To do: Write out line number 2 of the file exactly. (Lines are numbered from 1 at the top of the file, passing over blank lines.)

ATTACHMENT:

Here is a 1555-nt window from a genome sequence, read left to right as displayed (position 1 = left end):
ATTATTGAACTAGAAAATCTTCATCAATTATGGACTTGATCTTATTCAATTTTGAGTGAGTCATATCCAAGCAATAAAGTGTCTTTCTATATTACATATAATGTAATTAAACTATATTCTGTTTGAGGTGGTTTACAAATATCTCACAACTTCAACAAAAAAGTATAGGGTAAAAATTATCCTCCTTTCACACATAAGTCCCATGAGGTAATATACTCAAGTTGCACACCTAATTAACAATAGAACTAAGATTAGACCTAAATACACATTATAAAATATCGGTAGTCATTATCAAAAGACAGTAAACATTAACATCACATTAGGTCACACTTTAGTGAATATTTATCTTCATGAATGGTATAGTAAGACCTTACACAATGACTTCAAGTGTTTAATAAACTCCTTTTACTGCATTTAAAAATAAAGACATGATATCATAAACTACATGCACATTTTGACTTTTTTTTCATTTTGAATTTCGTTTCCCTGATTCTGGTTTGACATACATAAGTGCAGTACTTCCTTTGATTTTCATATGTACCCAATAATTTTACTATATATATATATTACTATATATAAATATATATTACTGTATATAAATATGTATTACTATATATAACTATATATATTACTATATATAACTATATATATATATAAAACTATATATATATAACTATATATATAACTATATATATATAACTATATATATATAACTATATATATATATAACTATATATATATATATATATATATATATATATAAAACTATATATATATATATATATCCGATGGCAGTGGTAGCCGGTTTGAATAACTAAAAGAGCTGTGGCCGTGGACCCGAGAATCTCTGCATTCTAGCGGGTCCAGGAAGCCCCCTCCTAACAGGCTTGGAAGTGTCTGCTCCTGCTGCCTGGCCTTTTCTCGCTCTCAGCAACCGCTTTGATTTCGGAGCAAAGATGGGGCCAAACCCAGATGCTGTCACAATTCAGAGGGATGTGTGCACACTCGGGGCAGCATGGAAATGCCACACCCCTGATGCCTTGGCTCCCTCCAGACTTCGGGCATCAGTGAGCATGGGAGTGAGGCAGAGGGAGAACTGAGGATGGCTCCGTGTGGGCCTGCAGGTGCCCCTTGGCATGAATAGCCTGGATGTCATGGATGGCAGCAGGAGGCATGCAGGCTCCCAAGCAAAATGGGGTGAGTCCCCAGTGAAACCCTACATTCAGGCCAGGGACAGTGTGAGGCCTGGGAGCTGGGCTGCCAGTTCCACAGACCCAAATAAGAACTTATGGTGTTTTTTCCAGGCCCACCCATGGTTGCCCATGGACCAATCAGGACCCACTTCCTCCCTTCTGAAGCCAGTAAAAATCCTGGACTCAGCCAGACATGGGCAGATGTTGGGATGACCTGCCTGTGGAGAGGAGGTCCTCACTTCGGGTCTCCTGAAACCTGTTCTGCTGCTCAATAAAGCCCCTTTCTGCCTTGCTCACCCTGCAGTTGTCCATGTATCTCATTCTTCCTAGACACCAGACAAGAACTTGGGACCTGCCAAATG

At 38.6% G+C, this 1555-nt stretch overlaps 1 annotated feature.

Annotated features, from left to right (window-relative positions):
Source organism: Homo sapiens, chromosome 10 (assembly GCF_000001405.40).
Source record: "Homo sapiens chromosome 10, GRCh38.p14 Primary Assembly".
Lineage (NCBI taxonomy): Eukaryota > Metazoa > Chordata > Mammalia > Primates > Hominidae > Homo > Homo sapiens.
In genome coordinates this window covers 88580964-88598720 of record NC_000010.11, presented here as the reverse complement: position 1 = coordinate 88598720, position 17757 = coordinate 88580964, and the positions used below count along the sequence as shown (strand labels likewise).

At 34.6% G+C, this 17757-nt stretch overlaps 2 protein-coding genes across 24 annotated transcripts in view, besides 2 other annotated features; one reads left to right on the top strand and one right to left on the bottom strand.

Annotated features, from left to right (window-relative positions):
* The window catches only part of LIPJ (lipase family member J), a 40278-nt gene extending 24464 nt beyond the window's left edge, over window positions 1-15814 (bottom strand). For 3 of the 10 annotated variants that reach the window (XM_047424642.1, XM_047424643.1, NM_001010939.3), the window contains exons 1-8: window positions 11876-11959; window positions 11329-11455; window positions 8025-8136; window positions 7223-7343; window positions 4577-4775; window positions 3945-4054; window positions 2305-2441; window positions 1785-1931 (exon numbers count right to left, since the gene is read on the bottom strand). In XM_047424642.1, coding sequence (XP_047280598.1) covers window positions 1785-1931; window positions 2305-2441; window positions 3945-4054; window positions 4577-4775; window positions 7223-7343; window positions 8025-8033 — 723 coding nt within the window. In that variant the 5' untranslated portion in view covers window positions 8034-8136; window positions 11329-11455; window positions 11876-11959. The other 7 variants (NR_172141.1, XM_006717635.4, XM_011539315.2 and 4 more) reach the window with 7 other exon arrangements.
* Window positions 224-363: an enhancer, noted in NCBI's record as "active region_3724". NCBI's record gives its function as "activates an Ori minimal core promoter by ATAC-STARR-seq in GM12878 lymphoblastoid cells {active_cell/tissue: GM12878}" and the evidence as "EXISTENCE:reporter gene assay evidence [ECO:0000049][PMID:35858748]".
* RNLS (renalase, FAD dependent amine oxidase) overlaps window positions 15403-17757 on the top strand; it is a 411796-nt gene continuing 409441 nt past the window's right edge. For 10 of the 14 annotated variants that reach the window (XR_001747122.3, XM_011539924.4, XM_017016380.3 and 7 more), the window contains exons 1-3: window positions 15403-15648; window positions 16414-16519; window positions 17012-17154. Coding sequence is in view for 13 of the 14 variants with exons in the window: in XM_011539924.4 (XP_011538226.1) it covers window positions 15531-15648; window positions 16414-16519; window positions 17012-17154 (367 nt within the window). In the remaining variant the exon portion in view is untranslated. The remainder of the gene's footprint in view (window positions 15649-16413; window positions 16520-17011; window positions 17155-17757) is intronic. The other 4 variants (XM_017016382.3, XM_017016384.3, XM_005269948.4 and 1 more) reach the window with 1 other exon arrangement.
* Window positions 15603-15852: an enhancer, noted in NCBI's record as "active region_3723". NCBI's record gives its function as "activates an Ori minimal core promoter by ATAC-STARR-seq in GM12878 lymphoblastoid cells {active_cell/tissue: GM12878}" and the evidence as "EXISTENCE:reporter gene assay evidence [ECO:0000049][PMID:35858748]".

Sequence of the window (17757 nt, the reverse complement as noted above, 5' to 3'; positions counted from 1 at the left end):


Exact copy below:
ATTATTGAACTAGAAAATCTTCATCAATTATGGACTTGATCTTATTCAATTTTGAGTGAGTCATATCCAAGCAATAAAGTGTCTTTCTATATTACATATAATGTAATTAAACTATATTCTGTTTGAGGTGGTTTACAAATATCTCACAACTTCAACAAAAAAGTATAGGGTAAAAATTATCCTCCTTTCACACATAAGTCCCATGAGGTAATATACTCAAGTTGCACACCTAATTAACAATAGAACTAAGATTAGACCTAAATACACATTATAAAATATCGGTAGTCATTATCAAAAGACAGTAAACATTAACATCACATTAGGTCACACTTTAGTGAATATTTATCTTCATGAATGGTATAGTAAGACCTTACACAATGACTTCAAGTGTTTAATAAACTCCTTTTACTGCATTTAAAAATAAAGACATGATATCATAAACTACATGCACATTTTGACTTTTTTTTCATTTTGAATTTCGTTTCCCTGATTCTGGTTTGACATACATAAGTGCAGTACTTCCTTTGATTTTCATATGTACCCAATAATTTTACTATATATATATATTACTATATATAAATATATATTACTGTATATAAATATGTATTACTATATATAACTATATATATTACTATATATAACTATATATATATATAAAACTATATATATATAACTATATATATAACTATATATATATAACTATATATATATAACTATATATATATATAACTATATATATATATATATATATATATATATATAAAACTATATATATATATATATATCCGATGGCAGTGGTAGCCGGTTTGAATAACTAAAAGAGCTGTGGCCGTGGACCCGAGAATCTCTGCATTCTAGCGGGTCCAGGAAGCCCCCTCCTAACAGGCTTGGAAGTGTCTGCTCCTGCTGCCTGGCCTTTTCTCGCTCTCAGCAACCGCTTTGATTTCGGAGCAAAGATGGGGCCAAACCCAGATGCTGTCACAATTCAGAGGGATGTGTGCACACTCGGGGCAGCATGGAAATGCCACACCCCTGATGCCTTGGCTCCCTCCAGACTTCGGGCATCAGTGAGCATGGGAGTGAGGCAGAGGGAGAACTGAGGATGGCTCCGTGTGGGCCTGCAGGTGCCCCTTGGCATGAATAGCCTGGATGTCATGGATGGCAGCAGGAGGCATGCAGGCTCCCAAGCAAAATGGGGTGAGTCCCCAGTGAAACCCTACATTCAGGCCAGGGACAGTGTGAGGCCTGGGAGCTGGGCTGCCAGTTCCACAGACCCAAATAAGAACTTATGGTGTTTTTTCCAGGCCCACCCATGGTTGCCCATGGACCAATCAGGACCCACTTCCTCCCTTCTGAAGCCAGTAAAAATCCTGGACTCAGCCAGACATGGGCAGATGTTGGGATGACCTGCCTGTGGAGAGGAGGTCCTCACTTCGGGTCTCCTGAAACCTGTTCTGCTGCTCAATAAAGCCCCTTTCTGCCTTGCTCACCCTGCAGTTGTCCATGTATCTCATTCTTCCTAGACACCAGACAAGAACTTGGGACCTGCCAAATG